And what exactly does "The fall of the television ratings makes the NFL look good" mean? The NFL, which makes most of its revenue from national TV, has watched "Monday Night Football" ratings free-fall, and has seen declining ratings in championship games and even last season's Super Bowl. Are baseball's national ratings being compared to that? But who watches baseball on national TV? Baseball fans watch their own home teams on local channels, not on ESPN. Have World Series ratings dropped from 10 years ago? Yes, but not nearly so much as have those of the NBA finals. Is it so hard to understand that what we're seeing here is part of a bigger trend, one that affects all sports on TV?

I have less and less patience with these "What can we do to restore the game?" kinds of stories, particularly when it is increasingly obvious that it is only a handful of people in the media, not the fans, who are screaming for change. The New York Times piece was another setup for the glories and pleasures of -- you guessed it -- minor league baseball, which (talk about a trend) sportswriters increasingly see as a relief from all that's wrong with Major League ball. Yeah, right; ask any one of those minor leaguers if he wouldn't instantly drop everything for a taste of that Major League vice tomorrow. And why, I wonder, does a boom in minor league ball signal some sort of drop in the interest of Major League ball, rather than an increase in the overall interest in professional baseball everywhere? Which, by the way, is the way I see it.

Trend stories about "What's wrong with baseball?" all have to have quotes from Doris Kearns Goodwin; it's some kind of rule, I think. One of the things that is definitely wrong with baseball is that it's burdened with the lead weight of Doris Kearns Goodwin's nostalgia. Does any other sport have her equivalent? Do basketball and hockey fans have to listen to the same depressing litany of what it was like to go to games with her dad, and how the game was so much better then because all the players always stayed on the same teams? Will someone please, please shut Doris Kearns Goodwin up about the subject of the Brooklyn Dodgers and tell her that ballplayers don't change teams now any more than they used to? Will someone tell her that the concept of loyalty didn't enter into baseball until the players had a choice about where they could play?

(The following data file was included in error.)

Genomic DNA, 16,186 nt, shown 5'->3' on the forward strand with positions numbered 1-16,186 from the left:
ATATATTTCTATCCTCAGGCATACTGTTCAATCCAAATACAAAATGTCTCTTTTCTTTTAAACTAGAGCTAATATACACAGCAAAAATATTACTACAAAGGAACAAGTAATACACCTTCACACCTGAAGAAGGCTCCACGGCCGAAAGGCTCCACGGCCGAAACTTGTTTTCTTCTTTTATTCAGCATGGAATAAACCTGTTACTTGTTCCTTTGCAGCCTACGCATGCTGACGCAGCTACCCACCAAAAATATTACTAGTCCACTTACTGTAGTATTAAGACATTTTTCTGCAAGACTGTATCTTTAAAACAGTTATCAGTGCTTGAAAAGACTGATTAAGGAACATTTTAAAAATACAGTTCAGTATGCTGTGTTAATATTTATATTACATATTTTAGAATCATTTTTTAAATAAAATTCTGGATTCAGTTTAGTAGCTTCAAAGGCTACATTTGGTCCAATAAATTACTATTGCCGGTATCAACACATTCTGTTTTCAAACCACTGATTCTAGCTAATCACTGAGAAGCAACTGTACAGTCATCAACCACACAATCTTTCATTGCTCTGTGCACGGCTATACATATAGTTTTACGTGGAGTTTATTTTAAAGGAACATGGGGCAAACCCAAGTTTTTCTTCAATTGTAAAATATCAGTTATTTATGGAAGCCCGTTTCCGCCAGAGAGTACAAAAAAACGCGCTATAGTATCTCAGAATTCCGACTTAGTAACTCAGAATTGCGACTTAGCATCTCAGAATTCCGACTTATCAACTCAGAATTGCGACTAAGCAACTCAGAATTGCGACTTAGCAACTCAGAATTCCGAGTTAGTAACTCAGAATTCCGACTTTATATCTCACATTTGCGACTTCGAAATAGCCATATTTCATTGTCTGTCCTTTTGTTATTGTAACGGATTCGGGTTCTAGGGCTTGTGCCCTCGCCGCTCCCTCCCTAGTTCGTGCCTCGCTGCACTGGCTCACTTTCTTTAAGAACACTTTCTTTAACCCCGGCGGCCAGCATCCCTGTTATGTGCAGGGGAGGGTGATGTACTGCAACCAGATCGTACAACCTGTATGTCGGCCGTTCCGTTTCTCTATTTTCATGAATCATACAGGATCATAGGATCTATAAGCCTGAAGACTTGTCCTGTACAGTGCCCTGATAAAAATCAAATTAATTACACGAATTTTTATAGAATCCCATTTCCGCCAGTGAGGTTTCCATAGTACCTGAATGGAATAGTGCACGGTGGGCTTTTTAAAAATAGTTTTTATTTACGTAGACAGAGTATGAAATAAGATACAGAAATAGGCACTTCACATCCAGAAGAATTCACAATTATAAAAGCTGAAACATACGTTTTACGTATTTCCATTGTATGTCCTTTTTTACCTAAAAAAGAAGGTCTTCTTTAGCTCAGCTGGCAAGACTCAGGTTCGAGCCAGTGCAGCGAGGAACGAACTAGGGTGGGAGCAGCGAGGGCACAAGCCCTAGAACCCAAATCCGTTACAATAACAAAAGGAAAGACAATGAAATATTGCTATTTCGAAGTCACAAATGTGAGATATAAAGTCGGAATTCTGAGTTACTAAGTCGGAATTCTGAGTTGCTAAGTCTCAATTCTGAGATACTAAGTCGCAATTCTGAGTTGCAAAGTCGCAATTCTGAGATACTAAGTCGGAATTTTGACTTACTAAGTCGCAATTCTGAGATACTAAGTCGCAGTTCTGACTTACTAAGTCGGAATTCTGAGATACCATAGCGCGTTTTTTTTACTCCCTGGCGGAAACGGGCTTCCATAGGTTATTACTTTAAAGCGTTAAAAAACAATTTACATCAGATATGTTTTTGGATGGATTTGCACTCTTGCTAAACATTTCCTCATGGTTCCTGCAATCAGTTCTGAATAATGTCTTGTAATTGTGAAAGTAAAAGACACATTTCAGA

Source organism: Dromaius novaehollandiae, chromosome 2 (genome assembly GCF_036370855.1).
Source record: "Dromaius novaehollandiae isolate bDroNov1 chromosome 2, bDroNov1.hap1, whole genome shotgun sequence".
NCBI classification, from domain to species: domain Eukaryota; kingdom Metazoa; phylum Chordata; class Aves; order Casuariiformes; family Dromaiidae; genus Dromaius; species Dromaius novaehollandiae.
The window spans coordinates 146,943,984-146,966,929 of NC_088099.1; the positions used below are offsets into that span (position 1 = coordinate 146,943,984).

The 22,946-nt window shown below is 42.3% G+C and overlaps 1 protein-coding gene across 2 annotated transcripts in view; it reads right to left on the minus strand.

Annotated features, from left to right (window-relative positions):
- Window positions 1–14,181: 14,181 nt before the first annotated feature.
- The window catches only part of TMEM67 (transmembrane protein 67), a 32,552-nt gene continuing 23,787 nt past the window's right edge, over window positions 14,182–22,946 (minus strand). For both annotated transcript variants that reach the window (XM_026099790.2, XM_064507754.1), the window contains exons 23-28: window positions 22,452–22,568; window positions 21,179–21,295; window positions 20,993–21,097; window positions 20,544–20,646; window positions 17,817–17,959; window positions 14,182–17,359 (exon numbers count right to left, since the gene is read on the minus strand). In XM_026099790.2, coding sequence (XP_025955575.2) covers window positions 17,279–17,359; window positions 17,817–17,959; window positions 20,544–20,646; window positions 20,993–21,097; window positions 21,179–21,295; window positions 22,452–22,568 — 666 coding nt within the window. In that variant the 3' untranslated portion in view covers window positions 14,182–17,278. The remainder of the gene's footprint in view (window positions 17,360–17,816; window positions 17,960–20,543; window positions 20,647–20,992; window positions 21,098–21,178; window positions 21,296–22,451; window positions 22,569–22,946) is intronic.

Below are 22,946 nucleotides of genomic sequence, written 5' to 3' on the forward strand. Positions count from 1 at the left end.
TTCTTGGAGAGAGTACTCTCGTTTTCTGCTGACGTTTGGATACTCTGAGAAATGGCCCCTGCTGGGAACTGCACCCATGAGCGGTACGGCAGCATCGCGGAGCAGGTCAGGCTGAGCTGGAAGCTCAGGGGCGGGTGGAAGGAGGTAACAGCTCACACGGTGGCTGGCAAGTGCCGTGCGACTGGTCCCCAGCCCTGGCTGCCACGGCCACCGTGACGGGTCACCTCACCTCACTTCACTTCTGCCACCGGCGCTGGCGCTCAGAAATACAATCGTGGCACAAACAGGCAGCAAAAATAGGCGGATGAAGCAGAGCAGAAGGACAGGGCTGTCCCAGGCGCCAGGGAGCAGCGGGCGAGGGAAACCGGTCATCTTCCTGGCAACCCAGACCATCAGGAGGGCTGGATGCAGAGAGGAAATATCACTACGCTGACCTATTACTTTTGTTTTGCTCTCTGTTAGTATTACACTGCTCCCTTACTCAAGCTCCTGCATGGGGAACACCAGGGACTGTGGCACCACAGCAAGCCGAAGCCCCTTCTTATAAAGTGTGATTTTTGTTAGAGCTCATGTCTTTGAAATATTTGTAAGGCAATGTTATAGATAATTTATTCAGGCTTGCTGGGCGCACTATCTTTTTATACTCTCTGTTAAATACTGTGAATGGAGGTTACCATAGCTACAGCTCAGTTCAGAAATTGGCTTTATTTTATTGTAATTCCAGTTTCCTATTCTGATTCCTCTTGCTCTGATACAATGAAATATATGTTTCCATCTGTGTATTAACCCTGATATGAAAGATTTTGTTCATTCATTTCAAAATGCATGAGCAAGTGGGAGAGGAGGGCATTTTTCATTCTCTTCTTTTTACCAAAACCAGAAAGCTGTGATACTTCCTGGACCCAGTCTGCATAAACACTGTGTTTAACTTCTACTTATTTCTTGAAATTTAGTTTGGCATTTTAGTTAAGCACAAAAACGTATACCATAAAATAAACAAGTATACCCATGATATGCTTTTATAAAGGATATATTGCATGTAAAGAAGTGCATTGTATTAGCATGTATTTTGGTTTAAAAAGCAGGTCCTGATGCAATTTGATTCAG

Would someone remind her that the Brooklyn Dodgers of her youth were highly unusual in that they stayed together as a unit -- that other teams, the teams that envied the Dodgers because they won almost every year, weren't so lucky?

And then will someone explain to me why it was good that the Brooklyn Dodgers of the late '40s and early '50s stayed together so long but bad for baseball that the Yankees of the last six years have done the same?

"There are places," writes Leonhardt, "where the fans of every team legitimately dream of a championship ... and then there is Major League Baseball." I'm sorry to say it, but, no, there aren't. The minor leagues everyone gets weepy about are filled with players who change teams and leagues so quickly they would make Doris Kearns Goodwin's head spin. The minor leagues are filled with teams and owners who don't give a damn about winning pennants and would sell their fans' hopes downstream in a heartbeat if it meant dealing a key player to the Major Leagues.

There is no such place as baseball in the Elysian fields. There is only nostalgia for it, which leads in turn to contempt for the game that is, which is the real tragedy, because the one out there right now has never been better.

By Allen Barra

Allen Barra is the author of "Inventing Wyatt Earp: His Life and Many Legends."